So, idle musing aside, there we were, on a near-level autostrada, a pretty constant 200 feet above sea level, boring our way into one hill after another, emerging the other side on to what should have been dizzying stretches of viaduct. Seen from the coast, it would have seemed like a white knuckle ride, but which wasn't (thanks to those screens).
One wonders what Caesar’s legions, trudging their way wearily along the Via Aurelia would have made of it. Possibly a mixture of admiration and horror.
"Yes, you have made our Pont du Gard look puny in scale. But did you really have to use raw concrete (which we invented by the way), blighting the entire Ligurian hinterland with that linear eyesore, vandalising a barely-tamed landscape? Where are you going in such a hurry that you need to despoil the beauty of everything else en route? Are you totally out of sympathy with the natural world?"
Three days earlier we were, I have to admit, rushing ourselves from Antibes to Pisa, thankful that we did not have to take the modern Via Aurelia through that interminable ribbon development of coastal sprawl which the travel brochures describe optimistically as the “Italian Riviera”.
I still recall the comments from our underwhelmed French companions in the coach taking us to Genoa as it crossed from the French to the Italian Riviera. That was one of several outings we have made with the “Association Antiboulenc” (Antibes’s main cultural society) of which Jane is the secretary. She speaks French fluently, needless to say. “Moi, je parle seulement un peu de francais," which I say two or three times a day. Speaking it is not the problem: it’s understanding the replies after their journey through tortuous nasal passages, losing key consonants along the way in assorted sinus cavities.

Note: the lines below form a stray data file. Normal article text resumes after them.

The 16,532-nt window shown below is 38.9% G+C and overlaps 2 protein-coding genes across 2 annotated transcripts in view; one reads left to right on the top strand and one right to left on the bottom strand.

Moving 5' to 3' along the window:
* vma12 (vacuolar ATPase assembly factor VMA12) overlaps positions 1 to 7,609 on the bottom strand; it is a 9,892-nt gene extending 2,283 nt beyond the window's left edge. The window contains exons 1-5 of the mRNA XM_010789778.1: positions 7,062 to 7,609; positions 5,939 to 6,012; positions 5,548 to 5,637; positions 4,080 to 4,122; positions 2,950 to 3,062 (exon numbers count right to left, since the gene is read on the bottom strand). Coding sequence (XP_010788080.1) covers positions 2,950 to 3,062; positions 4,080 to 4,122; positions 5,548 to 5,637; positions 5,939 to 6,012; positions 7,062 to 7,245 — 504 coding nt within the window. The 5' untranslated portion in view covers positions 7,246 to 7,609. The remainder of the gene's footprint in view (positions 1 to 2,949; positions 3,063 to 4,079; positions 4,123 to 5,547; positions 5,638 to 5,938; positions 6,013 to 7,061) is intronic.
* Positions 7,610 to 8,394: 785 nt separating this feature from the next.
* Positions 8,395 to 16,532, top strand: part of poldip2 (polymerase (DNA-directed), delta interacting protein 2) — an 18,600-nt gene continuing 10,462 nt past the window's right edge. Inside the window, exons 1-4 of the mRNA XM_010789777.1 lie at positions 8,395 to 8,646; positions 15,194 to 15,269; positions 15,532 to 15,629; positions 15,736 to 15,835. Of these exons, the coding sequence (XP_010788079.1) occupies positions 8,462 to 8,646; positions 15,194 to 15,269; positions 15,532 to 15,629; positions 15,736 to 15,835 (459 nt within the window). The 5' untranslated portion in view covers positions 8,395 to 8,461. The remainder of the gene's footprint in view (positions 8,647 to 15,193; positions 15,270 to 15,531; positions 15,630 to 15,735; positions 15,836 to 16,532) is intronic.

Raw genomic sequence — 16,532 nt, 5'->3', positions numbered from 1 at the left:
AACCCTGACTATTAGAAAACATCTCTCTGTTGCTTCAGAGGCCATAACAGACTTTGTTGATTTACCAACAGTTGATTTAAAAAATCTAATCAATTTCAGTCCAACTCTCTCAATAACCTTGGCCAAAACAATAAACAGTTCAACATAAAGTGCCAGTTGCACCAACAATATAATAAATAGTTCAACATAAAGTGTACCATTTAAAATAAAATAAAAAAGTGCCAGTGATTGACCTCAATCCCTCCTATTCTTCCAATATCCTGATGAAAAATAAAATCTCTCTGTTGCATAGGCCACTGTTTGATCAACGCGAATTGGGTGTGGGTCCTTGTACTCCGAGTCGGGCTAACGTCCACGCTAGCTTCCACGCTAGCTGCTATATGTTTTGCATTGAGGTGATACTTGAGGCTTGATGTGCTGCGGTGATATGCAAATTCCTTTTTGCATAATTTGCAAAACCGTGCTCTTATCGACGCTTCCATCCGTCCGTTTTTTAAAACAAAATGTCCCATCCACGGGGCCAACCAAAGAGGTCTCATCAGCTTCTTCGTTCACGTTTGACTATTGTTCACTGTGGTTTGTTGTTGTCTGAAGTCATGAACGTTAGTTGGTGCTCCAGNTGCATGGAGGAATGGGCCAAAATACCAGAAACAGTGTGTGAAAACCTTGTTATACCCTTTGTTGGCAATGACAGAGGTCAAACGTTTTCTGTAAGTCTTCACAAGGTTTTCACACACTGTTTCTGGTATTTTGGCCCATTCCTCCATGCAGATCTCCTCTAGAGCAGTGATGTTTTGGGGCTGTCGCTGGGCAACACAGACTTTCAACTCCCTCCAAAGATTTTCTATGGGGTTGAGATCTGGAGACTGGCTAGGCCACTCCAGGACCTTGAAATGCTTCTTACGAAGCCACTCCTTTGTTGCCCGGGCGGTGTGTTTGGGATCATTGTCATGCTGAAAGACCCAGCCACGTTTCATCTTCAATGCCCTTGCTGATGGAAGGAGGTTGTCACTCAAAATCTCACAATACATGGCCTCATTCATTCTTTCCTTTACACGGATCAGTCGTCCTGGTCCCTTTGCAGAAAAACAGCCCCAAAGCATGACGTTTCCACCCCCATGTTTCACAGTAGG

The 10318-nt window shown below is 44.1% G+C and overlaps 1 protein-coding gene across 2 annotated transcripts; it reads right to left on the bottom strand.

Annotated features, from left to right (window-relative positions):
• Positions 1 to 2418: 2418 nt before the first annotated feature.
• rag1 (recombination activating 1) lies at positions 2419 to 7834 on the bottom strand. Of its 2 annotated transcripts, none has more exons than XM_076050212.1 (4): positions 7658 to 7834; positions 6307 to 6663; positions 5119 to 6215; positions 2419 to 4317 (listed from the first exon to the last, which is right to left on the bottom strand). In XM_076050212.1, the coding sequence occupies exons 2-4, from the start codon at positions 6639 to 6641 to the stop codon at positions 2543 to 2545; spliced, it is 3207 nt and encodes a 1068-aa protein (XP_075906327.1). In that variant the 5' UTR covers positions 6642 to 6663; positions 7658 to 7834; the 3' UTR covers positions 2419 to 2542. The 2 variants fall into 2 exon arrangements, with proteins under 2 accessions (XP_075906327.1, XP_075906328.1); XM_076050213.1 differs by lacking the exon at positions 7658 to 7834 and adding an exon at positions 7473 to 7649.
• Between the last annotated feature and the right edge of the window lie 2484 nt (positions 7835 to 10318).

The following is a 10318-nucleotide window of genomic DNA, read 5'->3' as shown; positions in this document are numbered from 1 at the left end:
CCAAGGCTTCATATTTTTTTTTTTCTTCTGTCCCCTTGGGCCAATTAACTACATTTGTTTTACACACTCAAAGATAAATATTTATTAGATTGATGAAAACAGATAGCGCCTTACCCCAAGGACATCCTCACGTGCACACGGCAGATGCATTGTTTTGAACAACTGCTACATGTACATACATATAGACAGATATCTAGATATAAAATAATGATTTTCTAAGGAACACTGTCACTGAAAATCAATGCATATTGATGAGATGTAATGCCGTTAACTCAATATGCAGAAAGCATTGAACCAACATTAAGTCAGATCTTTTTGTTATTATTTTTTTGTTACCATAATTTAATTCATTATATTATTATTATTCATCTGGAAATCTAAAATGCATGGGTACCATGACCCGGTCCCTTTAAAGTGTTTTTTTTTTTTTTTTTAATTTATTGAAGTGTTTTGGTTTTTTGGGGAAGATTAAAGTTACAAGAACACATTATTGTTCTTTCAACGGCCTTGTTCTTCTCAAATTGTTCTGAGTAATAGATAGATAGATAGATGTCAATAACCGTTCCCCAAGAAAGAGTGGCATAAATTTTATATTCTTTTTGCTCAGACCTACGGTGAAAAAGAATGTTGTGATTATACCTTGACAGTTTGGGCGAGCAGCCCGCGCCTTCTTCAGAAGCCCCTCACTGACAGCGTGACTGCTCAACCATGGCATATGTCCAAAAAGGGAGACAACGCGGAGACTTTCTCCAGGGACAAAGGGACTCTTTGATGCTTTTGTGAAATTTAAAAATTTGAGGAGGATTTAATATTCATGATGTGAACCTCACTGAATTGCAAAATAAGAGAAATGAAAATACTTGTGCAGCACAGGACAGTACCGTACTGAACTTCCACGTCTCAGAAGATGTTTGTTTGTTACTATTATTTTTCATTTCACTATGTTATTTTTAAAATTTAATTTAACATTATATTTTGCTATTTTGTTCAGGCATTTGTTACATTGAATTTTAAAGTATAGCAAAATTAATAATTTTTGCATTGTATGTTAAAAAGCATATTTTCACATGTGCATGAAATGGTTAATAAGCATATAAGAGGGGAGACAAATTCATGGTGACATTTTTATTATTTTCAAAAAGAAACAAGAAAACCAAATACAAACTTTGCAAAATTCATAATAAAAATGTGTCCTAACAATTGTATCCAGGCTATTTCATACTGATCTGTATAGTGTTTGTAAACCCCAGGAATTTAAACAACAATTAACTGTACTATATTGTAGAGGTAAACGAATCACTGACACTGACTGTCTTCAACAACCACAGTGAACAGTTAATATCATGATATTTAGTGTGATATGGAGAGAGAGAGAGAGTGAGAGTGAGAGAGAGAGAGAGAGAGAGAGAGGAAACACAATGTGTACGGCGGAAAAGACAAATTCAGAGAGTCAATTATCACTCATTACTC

The prize for estate agent talking-up of a region must go to the individual who coined the term "Riviera dei Fiori" (Riviera of Flowers). That’s the western section of the Italian Riviera that abuts on France.
Certainly it has a mild climate. In winter, one would need to go way down the boot of Italy to Naples and beyond to enjoy comparable frost-free conditions. However, there will be no blaze of colour en route. If colour is what you seek, then visit the Hanbury Gardens between Ventimiglia and the border with France. There you will see what can be grown, out in the open, in what has to be one of the kindliest climates on the planet – the jacarandas, the trained exotic passion flowers on their trellises, the Australian section etc
Excepting Hanbury, and one or two other botanical gardens , most of them the work of expatriate Brits, the Riviera dei Fiori is in reality a workaday stacking of 19th century greenhouses up the terraced hillsides, one after another, for scores of miles, glinting, blindingly in the sun.
Mercifully, distance and bedazzlement prevent one from seeing the crude concrete of the water reservoirs, the peeling paint on decaying wooden frames, the littering of a previously noble landscape for the ephemeral pleasures of carnations and roses that would thrive out in the open in most years.
To think: all that semi-industrial blighting of a landscape with glass, timber and concrete, purely as an insurance policy against an occasional cold snap or heavy downpour. Where are those EU set-aside policies when you need them ? Riviera dei Fiore ? Riviera despoilé more like it … Not for nothing did Marcel Pagnol create the pitiful and tragic Ugolin as a grower of carnations, seduced by the prospect of easy pickings (literally) and some quick returns from the town florist….
Enough for now, then, about man’s assault on nature, in a region that should, by rights, be paradise on earth, but which sadly is the usual story of greed,
I should say why we made the trip to Pisa.
Colin R, to say nothing of my wife, will be grateful that I am finally addressing his brief. He and I exchange the occasional email. Some weeks ago I mentioned that ….. (return to start).